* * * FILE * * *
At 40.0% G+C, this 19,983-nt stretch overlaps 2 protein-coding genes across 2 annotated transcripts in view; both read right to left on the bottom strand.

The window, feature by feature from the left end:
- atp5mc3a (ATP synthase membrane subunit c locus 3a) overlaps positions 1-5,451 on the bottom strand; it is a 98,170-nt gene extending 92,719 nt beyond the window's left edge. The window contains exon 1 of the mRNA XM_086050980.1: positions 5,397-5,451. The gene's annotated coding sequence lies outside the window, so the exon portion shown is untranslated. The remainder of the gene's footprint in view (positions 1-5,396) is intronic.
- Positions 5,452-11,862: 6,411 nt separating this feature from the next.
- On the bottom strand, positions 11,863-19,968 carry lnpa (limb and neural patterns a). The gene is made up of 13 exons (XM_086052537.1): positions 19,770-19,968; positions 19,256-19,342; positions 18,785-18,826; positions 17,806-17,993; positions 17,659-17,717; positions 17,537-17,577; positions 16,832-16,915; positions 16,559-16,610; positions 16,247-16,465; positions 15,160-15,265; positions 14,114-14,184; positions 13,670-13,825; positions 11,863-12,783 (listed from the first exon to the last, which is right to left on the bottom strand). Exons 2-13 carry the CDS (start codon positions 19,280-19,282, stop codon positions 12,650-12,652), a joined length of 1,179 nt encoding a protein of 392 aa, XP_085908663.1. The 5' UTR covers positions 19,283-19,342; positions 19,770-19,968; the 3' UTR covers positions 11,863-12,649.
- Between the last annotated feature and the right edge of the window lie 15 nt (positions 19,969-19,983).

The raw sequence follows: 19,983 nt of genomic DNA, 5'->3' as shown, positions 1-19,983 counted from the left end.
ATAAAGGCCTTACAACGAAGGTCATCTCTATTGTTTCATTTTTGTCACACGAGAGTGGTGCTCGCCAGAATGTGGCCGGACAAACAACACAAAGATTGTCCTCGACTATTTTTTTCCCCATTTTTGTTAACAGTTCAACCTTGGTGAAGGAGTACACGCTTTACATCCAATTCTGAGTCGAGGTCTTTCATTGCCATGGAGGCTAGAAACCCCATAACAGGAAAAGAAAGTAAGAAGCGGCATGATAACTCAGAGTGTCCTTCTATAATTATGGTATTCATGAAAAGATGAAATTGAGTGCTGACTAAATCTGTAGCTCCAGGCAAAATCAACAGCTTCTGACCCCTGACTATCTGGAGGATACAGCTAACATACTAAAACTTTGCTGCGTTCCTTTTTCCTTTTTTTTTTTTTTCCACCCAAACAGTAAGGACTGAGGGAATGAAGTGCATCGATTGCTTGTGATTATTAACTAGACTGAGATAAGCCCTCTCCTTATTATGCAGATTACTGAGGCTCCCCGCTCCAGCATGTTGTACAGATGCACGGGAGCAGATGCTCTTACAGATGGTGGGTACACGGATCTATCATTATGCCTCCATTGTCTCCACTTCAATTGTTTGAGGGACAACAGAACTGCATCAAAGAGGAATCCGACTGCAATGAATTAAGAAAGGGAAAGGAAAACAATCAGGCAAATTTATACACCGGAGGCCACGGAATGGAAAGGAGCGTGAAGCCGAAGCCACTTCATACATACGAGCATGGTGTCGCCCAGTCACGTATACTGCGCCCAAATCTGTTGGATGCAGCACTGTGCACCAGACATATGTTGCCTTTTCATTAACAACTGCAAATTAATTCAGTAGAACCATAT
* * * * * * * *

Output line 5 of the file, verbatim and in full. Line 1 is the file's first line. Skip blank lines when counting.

- On the bottom strand, positions 11,863-19,968 carry lnpa (limb and neural patterns a). The gene is made up of 13 exons (XM_086052537.1): positions 19,770-19,968; positions 19,256-19,342; positions 18,785-18,826; positions 17,806-17,993; positions 17,659-17,717; positions 17,537-17,577; positions 16,832-16,915; positions 16,559-16,610; positions 16,247-16,465; positions 15,160-15,265; positions 14,114-14,184; positions 13,670-13,825; positions 11,863-12,783 (listed from the first exon to the last, which is right to left on the bottom strand). Exons 2-13 carry the CDS (start codon positions 19,280-19,282, stop codon positions 12,650-12,652), a joined length of 1,179 nt encoding a protein of 392 aa, XP_085908663.1. The 5' UTR covers positions 19,283-19,342; positions 19,770-19,968; the 3' UTR covers positions 11,863-12,649.